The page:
I am writing a paper on the disastrous turn in economic theory in which I explain that what is needed is a proper introduction of supply-side economic theory, which is really just classical economics with its modern name. Normally when I do this, I focus on John Stuart Mill since he finally brought it all together in his Principles, published 1848. Of late, I have also taken to using Henry Clay’s Economics: an Introduction for the General Reader which was published in 1916. There is such clarity there that I cannot believe how few of us there are anywhere who are even tuned into this stuff. But this time, partly just for a change, but also because he has more street creds even now, I have based my paper on Adam Smith and his Wealth of Nations. And what has amazed me is that it is all there, every last bit of it. The language is archaic, and being words without equations and numbers, few modern economists would make heads or tails of it. Too bad for us all, since this is what needs to be understood if we are ever to emerge from the mess our economies are in.
The reason I mention this is because of this news item at The Australian: OECD cuts forecasts, warns on growth. They are utterly bewildered, not just by how dead our economies are but by the refusal of governments to apply more of the same kinds of stimulus that created these problems in the first place.
The world’s economy is ensnared in weak growth and vulnerable to falling into another deep downturn unless governments take urgent action, the Organisation for Economic Cooperation and Development said on Wednesday.
Releasing its semiannual economic outlook, the Paris-based organisation amplified its call for governments to stimulate their economies by expanding investment and implementing policies that fuel competition, increase labour mobility and strengthen financial stability.
“The need is urgent,” OECD chief economist Catherine Mann said. “The longer the global economy remains in the low-growth trap, the more difficult it will be to break the negative feedback loops,” she added.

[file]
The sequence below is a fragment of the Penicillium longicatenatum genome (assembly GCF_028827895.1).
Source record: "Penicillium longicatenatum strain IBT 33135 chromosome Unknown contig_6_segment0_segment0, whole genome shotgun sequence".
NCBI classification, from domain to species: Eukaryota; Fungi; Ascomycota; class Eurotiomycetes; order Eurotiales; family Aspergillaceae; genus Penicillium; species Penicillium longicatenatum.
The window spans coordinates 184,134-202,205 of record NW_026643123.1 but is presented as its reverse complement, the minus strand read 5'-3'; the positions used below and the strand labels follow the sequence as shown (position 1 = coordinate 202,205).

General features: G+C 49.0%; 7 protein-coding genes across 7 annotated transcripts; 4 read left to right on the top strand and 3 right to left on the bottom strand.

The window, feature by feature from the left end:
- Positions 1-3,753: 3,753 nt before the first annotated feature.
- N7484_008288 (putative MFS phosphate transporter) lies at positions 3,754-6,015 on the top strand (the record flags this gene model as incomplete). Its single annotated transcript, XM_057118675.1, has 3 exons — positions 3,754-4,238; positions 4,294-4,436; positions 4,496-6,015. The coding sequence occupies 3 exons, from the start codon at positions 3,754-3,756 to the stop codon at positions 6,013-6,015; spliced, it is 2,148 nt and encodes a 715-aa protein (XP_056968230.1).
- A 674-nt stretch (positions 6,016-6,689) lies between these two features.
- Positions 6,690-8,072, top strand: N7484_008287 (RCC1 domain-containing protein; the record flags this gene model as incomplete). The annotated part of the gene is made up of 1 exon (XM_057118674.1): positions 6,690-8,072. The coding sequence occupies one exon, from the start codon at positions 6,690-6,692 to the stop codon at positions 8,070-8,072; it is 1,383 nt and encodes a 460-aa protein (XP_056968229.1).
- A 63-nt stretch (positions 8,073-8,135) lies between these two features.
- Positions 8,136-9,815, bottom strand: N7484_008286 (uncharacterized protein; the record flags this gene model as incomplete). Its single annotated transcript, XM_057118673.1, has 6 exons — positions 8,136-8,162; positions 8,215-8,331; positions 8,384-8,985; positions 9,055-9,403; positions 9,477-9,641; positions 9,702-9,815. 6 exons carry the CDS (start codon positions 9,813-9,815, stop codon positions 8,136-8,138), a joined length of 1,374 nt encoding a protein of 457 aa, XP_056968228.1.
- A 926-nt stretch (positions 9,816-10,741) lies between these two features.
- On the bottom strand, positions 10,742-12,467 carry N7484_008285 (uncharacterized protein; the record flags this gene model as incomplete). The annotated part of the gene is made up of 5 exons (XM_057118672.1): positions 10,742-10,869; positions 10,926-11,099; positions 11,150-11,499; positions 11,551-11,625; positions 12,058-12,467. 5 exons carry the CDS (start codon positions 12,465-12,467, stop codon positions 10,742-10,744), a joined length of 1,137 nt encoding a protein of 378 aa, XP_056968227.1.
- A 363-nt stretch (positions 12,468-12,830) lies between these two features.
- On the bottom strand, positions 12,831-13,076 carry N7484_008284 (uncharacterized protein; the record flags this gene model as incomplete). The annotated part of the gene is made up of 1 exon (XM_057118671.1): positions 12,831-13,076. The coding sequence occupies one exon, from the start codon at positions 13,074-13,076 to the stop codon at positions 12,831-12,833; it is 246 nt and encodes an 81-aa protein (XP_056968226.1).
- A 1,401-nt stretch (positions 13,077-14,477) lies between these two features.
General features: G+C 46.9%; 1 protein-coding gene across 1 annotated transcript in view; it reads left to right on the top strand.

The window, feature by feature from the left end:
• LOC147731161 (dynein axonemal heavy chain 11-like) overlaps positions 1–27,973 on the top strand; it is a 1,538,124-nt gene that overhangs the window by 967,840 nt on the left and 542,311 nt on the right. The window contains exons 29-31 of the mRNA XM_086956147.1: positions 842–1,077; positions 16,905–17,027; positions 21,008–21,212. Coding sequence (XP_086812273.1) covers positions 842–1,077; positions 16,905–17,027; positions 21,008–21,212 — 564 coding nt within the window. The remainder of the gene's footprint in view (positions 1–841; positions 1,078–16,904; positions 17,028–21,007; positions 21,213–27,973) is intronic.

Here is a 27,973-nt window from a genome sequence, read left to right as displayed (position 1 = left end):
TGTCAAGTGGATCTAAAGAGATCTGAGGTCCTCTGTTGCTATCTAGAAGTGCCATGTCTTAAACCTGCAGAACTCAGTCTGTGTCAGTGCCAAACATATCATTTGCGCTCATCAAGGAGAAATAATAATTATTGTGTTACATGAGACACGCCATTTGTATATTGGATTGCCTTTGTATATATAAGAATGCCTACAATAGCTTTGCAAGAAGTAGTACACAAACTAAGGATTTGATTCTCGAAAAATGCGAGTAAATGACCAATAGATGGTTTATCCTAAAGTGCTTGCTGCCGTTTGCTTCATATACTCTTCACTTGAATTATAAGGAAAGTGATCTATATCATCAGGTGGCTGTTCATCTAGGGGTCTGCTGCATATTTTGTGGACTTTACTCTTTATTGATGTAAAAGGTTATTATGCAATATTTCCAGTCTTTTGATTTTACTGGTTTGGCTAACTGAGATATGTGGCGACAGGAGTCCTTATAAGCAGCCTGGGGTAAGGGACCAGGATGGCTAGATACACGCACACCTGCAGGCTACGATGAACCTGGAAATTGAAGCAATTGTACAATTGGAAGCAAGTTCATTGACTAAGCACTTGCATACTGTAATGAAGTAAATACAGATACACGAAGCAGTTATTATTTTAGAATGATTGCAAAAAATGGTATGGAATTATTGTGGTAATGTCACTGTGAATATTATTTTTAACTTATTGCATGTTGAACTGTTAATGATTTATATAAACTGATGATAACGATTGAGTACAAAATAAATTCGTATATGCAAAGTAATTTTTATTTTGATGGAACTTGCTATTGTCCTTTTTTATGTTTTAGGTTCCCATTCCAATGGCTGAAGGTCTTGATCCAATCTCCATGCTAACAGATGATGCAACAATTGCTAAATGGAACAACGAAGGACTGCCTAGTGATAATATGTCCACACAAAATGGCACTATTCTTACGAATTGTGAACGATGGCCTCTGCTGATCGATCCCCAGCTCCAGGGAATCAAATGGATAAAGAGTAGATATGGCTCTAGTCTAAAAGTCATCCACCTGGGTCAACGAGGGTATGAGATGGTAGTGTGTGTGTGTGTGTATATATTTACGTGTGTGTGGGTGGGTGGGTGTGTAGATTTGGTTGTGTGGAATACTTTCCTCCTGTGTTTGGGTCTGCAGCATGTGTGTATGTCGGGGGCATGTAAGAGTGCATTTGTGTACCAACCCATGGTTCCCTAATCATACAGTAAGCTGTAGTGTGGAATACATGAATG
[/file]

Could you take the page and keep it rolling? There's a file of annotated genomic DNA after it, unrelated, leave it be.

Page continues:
But there are signs of hope. Bad as our growth rates are – forecast 1.8% across the OECD! – no one any longer wants to take the same kinds of suicidal actions that created the problems in the first place.
The OECD called on governments in February to head off risks to the global economy by ramping up investment spending. The starker warning in the May economic outlook indicates little effective action has been taken and highlights the further dwindling of prospects for more sturdy growth.
In the most recent sign of reluctance among major economies to embark on fiscal stimulus, the Group of Seven leading industrialised nations stopped short of announcing coordinated action at a meeting last week. . . .
To lift the world’s gloomy economic prospects, the OECD laid the burden on governments rather than central banks because the room for expansionary monetary policies is reaching a limit.
They’re still Keynesians at the OECD in spite of everything. Such innocence, unfortunately combined with a deadly reluctance to investigate any other approach. I however completely agree with her about this:
“Policy-making is at an important juncture. Without comprehensive, coherent and collective action, disappointing and sluggish growth will persist,” Ms Mann said.
The dangerous part is that she has not a clue what the comprehensive, coherent and collective action needs to be.